So far, reviews of the new NXT 2.0 have been mixed.
To many pro wrestling fans, the black and gold NXT will always be held as a defining era. Back when black and gold NXT was being promoted as a third brand rather than a developmental territory, it waved the banner for athletically driven, realism-based wrestling. It boasted talent who’d first made their name in indie and international promotions. With NXT 2.0, World Wrestling Entertainment has once again made its third brand developmental, with a crop of fresh talent receiving most of their know-how from WWE’s own Performance Center, rather than indie veterans.
However, some of those veterans who made black and gold NXT so distinct still linger, foremost among them Tommaso Ciampa. The current NXT champion began his second title reign on the premiere episode of NXT 2.0, in a fatal four way against Pete Dunne, LA Knight, and newbie Von Wagner for Samoa Joe’s vacated title.
Ciampa, like Samoa Joe, had to vacate his first NXT championship following a neck injury. That ended a stellar, widely industry praised feud with Johnny Gargano. That feud would have culminated in a match at NXT Takeover: New York. His recovery was captured by WWE cameras in the documentary “Blackheart.” Since returning to NXT, Ciampa had a brutal rivalry with Timothy Thatcher. Those battles ended with the two earning each other’s respect and becoming a tag team. Thatcher has not been seen onscreen since NXT 2.0 premiered.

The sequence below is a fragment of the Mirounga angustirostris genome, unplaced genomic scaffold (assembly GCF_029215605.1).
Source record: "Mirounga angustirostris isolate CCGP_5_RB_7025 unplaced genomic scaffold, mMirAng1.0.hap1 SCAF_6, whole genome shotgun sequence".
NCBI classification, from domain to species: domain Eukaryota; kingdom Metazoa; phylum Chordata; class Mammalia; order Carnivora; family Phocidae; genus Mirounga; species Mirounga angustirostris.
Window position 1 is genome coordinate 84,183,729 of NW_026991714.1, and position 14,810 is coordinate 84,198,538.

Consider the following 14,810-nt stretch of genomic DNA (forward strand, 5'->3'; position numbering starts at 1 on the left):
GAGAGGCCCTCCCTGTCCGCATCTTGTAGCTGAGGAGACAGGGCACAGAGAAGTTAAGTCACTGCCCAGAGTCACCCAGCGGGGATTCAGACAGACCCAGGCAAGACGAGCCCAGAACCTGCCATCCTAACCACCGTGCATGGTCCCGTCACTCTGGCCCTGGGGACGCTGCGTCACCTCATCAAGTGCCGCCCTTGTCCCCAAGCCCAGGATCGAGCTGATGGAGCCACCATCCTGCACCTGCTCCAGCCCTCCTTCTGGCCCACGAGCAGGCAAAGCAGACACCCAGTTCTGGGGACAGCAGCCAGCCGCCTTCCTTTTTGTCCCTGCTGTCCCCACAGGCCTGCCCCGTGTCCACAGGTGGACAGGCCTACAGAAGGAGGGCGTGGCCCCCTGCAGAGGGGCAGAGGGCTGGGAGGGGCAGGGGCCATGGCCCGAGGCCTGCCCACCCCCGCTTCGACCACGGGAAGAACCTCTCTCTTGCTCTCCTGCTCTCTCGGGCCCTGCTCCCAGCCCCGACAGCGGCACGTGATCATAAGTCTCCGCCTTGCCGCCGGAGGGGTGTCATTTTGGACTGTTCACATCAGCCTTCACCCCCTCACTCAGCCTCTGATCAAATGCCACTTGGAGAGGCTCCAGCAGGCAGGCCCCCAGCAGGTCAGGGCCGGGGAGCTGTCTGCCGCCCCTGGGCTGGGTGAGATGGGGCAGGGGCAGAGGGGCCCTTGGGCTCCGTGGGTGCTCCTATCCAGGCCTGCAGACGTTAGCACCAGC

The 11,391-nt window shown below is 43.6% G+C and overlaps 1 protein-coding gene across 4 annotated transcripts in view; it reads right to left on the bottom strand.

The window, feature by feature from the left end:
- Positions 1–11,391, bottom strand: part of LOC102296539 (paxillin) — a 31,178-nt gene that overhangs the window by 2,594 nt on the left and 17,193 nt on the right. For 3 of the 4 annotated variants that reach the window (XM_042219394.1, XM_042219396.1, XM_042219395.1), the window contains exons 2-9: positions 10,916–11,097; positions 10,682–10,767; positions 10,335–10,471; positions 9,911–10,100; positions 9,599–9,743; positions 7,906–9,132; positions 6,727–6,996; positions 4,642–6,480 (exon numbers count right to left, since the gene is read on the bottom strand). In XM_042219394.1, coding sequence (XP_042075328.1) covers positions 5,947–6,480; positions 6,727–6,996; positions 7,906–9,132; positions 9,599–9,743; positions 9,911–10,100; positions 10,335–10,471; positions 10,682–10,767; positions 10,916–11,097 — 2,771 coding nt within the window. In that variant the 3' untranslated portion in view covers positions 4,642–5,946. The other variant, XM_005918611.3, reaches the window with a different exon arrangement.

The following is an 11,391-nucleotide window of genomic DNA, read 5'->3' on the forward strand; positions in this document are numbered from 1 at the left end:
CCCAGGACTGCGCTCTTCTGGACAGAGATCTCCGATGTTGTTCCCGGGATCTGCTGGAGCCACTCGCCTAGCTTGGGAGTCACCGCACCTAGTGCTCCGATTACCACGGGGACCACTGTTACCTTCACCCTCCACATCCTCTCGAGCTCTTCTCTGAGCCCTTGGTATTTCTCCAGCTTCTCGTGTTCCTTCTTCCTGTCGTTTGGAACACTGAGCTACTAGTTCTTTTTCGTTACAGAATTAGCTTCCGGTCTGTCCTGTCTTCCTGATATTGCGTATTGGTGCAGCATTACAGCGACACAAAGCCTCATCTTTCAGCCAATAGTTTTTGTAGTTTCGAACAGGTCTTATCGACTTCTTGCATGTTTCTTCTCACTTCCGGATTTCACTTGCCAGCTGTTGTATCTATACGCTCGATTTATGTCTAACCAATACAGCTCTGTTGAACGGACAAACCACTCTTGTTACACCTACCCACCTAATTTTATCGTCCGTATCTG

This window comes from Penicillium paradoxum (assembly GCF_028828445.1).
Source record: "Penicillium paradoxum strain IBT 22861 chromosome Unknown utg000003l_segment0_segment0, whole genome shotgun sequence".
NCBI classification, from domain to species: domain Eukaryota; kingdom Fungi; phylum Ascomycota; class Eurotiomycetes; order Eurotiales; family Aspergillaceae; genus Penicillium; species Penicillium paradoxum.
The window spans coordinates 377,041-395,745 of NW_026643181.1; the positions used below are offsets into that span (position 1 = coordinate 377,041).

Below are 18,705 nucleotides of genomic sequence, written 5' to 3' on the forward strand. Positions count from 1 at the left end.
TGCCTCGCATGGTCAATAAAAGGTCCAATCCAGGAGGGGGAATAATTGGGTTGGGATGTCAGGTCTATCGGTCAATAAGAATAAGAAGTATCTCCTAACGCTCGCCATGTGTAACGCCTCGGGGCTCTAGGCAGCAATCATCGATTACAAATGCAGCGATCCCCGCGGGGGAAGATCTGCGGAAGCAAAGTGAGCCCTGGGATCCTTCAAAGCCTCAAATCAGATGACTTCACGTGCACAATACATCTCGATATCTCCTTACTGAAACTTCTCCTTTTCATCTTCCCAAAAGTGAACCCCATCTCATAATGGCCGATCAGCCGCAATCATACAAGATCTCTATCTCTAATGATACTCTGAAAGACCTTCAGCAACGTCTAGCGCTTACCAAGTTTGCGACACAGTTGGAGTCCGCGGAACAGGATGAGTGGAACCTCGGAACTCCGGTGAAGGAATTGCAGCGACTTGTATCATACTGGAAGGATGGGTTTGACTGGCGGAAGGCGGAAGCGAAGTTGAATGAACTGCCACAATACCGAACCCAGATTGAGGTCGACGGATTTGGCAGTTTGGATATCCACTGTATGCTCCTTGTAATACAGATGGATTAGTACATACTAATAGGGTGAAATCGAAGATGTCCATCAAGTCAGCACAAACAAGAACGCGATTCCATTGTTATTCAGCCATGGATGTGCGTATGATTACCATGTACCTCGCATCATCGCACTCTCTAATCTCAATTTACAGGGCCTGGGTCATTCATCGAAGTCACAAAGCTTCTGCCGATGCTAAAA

Ciampa seems not only to be going it alone as a singles performer once again, but to have naturally and gracefully assumed a special place in the locker room.
He’s a credible O.G. who’s leading the charge of the new brand. Many of its new talent assembled around Ciampa, who opened the episode with a heartfelt address. He praised the passion of NXT’s performers and led the audience in a chant of, “We are NXT.”
As the night continued, the featured roster continued to be a mélange of familiar and well-known talent. Ciampa teamed with heavily spotlighted newbie Bron Breakker in a tag match against Pete Dunne and Ridge Holland. Breakker’s considerable strength was pitted against the titanic presence of Holland. Meanwhile, Ciampa handled the punishing catch-as-catch-can tactics of Dunne. The piped-in crowd noise of the 2.0 premiere was absent. Instead? The genuine cheers and chants that have always made NXT feel so intimate were obvious.
Kyle O’Reilly, who was slated to take part in the fatal four way for the NXT title until a locker room attack by Dunne and Holland, reappeared and attacked Holland outside the ring, giving Breakker an opening. Breakker rolled Holland back in the ring and scored a pinfall victory. Tension seemed to arise between Ciampa and Breakker after the win, as Breakker continues to eye “Goldie” covetously. It’s clear that this team up was temporary, leading to a ‘rookie vs. champion’ storyline between the two.
With Ciampa’s has new level of enthusiasm. And with the presence of him and other vets of the black and gold days, NXT 2.0 stands a chance of evolving… while still remaining grounded.
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